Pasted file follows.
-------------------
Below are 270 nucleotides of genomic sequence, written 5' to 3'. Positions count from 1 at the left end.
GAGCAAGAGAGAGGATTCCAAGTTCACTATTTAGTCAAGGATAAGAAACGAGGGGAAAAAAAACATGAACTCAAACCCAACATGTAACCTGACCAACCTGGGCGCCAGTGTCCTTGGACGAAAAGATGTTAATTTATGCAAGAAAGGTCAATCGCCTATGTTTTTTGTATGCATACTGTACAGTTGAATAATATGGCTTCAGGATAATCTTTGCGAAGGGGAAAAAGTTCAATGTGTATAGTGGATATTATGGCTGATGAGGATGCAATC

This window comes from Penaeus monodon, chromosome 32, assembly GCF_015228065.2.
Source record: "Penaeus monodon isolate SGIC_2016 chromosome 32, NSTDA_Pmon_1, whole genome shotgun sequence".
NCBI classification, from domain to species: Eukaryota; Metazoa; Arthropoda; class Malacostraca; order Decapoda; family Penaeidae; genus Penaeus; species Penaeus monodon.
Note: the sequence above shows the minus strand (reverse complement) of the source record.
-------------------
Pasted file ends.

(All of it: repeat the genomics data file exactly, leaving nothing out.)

Below are 270 nucleotides of genomic sequence, written 5' to 3'. Positions count from 1 at the left end.
GAGCAAGAGAGAGGATTCCAAGTTCACTATTTAGTCAAGGATAAGAAACGAGGGGAAAAAAAACATGAACTCAAACCCAACATGTAACCTGACCAACCTGGGCGCCAGTGTCCTTGGACGAAAAGATGTTAATTTATGCAAGAAAGGTCAATCGCCTATGTTTTTTGTATGCATACTGTACAGTTGAATAATATGGCTTCAGGATAATCTTTGCGAAGGGGAAAAAGTTCAATGTGTATAGTGGATATTATGGCTGATGAGGATGCAATC

This window comes from Penaeus monodon, chromosome 32, assembly GCF_015228065.2.
Source record: "Penaeus monodon isolate SGIC_2016 chromosome 32, NSTDA_Pmon_1, whole genome shotgun sequence".
NCBI classification, from domain to species: Eukaryota; Metazoa; Arthropoda; class Malacostraca; order Decapoda; family Penaeidae; genus Penaeus; species Penaeus monodon.
Note: the sequence above shows the minus strand (reverse complement) of the source record.